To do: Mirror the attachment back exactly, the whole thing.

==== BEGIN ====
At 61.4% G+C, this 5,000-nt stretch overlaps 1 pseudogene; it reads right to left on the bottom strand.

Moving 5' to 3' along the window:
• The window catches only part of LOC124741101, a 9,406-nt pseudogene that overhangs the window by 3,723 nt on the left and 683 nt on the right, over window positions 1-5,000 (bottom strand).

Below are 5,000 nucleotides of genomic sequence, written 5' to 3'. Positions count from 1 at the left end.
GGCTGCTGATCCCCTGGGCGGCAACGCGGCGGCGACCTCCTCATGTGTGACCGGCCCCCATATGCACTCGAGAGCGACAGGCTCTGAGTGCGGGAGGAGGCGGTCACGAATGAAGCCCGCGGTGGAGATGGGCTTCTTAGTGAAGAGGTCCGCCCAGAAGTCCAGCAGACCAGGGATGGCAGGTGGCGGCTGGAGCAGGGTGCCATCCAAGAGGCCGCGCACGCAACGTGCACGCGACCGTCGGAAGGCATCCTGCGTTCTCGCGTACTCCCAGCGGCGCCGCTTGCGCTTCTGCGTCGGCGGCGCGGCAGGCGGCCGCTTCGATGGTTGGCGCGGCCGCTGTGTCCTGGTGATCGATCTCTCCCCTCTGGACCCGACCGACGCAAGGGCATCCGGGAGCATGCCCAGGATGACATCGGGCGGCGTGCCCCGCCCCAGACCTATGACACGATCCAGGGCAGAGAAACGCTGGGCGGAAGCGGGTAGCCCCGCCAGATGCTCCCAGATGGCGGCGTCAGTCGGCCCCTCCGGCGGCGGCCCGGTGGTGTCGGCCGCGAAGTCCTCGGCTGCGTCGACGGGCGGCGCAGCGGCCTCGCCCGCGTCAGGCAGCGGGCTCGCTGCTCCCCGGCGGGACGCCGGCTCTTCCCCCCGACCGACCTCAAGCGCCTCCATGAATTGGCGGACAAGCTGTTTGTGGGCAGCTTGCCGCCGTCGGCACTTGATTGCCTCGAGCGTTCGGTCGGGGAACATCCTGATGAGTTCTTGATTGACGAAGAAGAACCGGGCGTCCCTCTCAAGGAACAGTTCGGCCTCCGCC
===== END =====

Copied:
At 61.4% G+C, this 5,000-nt stretch overlaps 1 pseudogene; it reads right to left on the bottom strand.

Moving 5' to 3' along the window:
• The window catches only part of LOC124741101, a 9,406-nt pseudogene that overhangs the window by 3,723 nt on the left and 683 nt on the right, over window positions 1-5,000 (bottom strand).

Below are 5,000 nucleotides of genomic sequence, written 5' to 3'. Positions count from 1 at the left end.
GGCTGCTGATCCCCTGGGCGGCAACGCGGCGGCGACCTCCTCATGTGTGACCGGCCCCCATATGCACTCGAGAGCGACAGGCTCTGAGTGCGGGAGGAGGCGGTCACGAATGAAGCCCGCGGTGGAGATGGGCTTCTTAGTGAAGAGGTCCGCCCAGAAGTCCAGCAGACCAGGGATGGCAGGTGGCGGCTGGAGCAGGGTGCCATCCAAGAGGCCGCGCACGCAACGTGCACGCGACCGTCGGAAGGCATCCTGCGTTCTCGCGTACTCCCAGCGGCGCCGCTTGCGCTTCTGCGTCGGCGGCGCGGCAGGCGGCCGCTTCGATGGTTGGCGCGGCCGCTGTGTCCTGGTGATCGATCTCTCCCCTCTGGACCCGACCGACGCAAGGGCATCCGGGAGCATGCCCAGGATGACATCGGGCGGCGTGCCCCGCCCCAGACCTATGACACGATCCAGGGCAGAGAAACGCTGGGCGGAAGCGGGTAGCCCCGCCAGATGCTCCCAGATGGCGGCGTCAGTCGGCCCCTCCGGCGGCGGCCCGGTGGTGTCGGCCGCGAAGTCCTCGGCTGCGTCGACGGGCGGCGCAGCGGCCTCGCCCGCGTCAGGCAGCGGGCTCGCTGCTCCCCGGCGGGACGCCGGCTCTTCCCCCCGACCGACCTCAAGCGCCTCCATGAATTGGCGGACAAGCTGTTTGTGGGCAGCTTGCCGCCGTCGGCACTTGATTGCCTCGAGCGTTCGGTCGGGGAACATCCTGATGAGTTCTTGATTGACGAAGAAGAACCGGGCGTCCCTCTCAAGGAACAGTTCGGCCTCCGCC